Developing and deploying powerful AI systems is not like developing and deploying the atomic bomb
Oppenheimer, the new box office hit about the physicist who helped create the atomic bomb, has many people drawing parallels between the control of nuclear weapons and the calls to curb AI. Policymakers are in an “Oppenheimer moment” with AI, and as Alexander Karp, the CEO of Palantir Technologies writes in a recent New York Times op-ed, they must decide “whether to rein in or even halt the development of the most advanced forms of artificial intelligence” or “to allow more unfettered experimentation with a technology that has the potential to shape the international politics of this century in the way nuclear arms shaped the last one.”
While the op-ed ultimately makes some reasonable arguments—the United States shouldn’t stop developing AI because its adversaries won’t and U.S. tech companies should work more closely with the U.S. government—it does so by leaning into a flawed analogy that suggests recent AI advancements are on par with the creation of the atomic bomb. But developing and deploying powerful AI systems is not like developing and deploying the atomic bomb.
One crucial difference is the complexity and diversity of potential outcomes with AI. Atomic bombs are inherently catastrophic, which means using them has a straightforward and extreme binary outcome: when detonated, they cause immense destruction and mass harm, resulting in devastating consequences. If they aren’t detonated, the world remains the same. But AI is not inherently dangerous and the outcomes of using it are multifaceted, dynamic, and context-dependent. On one hand, yes, there is a risk that AI-enabled autonomous vehicles, like human-operated cars, may crash and kill, but they can autonomously deliver food to conflict or disaster zones like the United Nations is doing in South Sudan; powerful large language models (LLMs) could potentially suggest ways to design biological or chemical weapons, but these models can help design much-needed drugs faster and more cheaply than before; and AI-enabled deepfakes can be used to misinform people, but they can also simulate complex medical conditions for better diagnosis, facilitate immersive learning experiences, and make TV and film more accessible to a wider audience.
Another difference is in the capabilities of these technologies. The atomic bomb was a remarkable scientific achievement of the Manhattan Project, a U.S.-led top-secret government project, to harness the tremendous energy of splitting the atom. The achievements to harness AI have no doubt been significant—it has passed the Turing test for its ability to mimic human-like intelligence—but the prevailing inclination to not only anthropomorphize these systems, but assume superintelligence is just around the corner, wrongly suggests that current AI systems are but a few development cycles away from creating Skynet. The reality is neither dystopia nor utopia: what AI systems can do is still very limited. Society is still likely decades or more away from widespread adoption of AI in areas that have seen tremendous research and investment, like self-driving vehicles, so talk of AI as an existential risk to humanity is still entirely speculative.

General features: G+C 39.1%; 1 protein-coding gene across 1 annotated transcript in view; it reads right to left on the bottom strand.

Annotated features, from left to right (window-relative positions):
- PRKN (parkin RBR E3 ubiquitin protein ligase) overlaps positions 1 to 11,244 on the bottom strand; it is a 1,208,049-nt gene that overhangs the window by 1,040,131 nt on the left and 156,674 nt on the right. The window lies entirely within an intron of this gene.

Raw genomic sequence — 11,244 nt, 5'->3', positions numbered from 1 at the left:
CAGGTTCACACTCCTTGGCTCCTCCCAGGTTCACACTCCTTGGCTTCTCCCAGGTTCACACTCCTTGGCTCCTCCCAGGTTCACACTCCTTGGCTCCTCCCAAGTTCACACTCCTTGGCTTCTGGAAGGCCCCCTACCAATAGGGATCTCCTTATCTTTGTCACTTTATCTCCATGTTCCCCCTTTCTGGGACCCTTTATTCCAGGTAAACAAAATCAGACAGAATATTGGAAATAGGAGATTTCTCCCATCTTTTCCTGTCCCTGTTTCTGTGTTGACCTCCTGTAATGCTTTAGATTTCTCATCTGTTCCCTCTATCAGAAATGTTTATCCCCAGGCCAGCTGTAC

Policymakers don’t have an all-or-nothing decision to make, rather their task is to carefully craft policies that strike the right balance between mitigating potential risks and maximizing the economic and social benefits of AI. Right now, they are unfortunately only focused on the first part: mitigating risk. To be clear, this part is important, and some of the approaches Congress and the administration are taking so far is encouraging, such as the development of the NIST AI Risk Management Framework. Indeed, Senator Schumer’s proposal for AI legislation is on the right track and the White House’s announcement last week that it is working collaboratively with the private sector to manage AI risks through voluntary commitments and independent assessments, including red teaming, is heartening. But the government is not doing nearly enough on the other part: bringing the benefits of AI to life.
These benefits will not be realized without a multipronged national AI adoption strategy to ensure opportunities are translated into all the areas where they can make a positive difference in people’s lives. It is critical that Congress focus on crafting policies that accelerate the public-sector adoption of AI by addressing challenges related to acquisition, funding, and oversight as well as industry adoption of AI by supporting sector-specific AI strategies. And the Biden administration, which is currently developing a national AI strategy, should focus on innovation.
The impulse to force lessons from Oppenheimer may prove hard to resist, but if policymakers are going to do that they should apply the same principle to the film’s box office pair—Barbie. Barbie suggests that dreaming big, challenging the status quo, and pursuing equality can lead to progress. Likewise, the possibilities for AI are limitless and policymakers should be striving to encourage diverse applications, promote inclusivity, and empower future generations to solve global challenges.
Hodan Omaar, a senior policy analyst at the Center for Data Innovation (https://datainnovation.org/)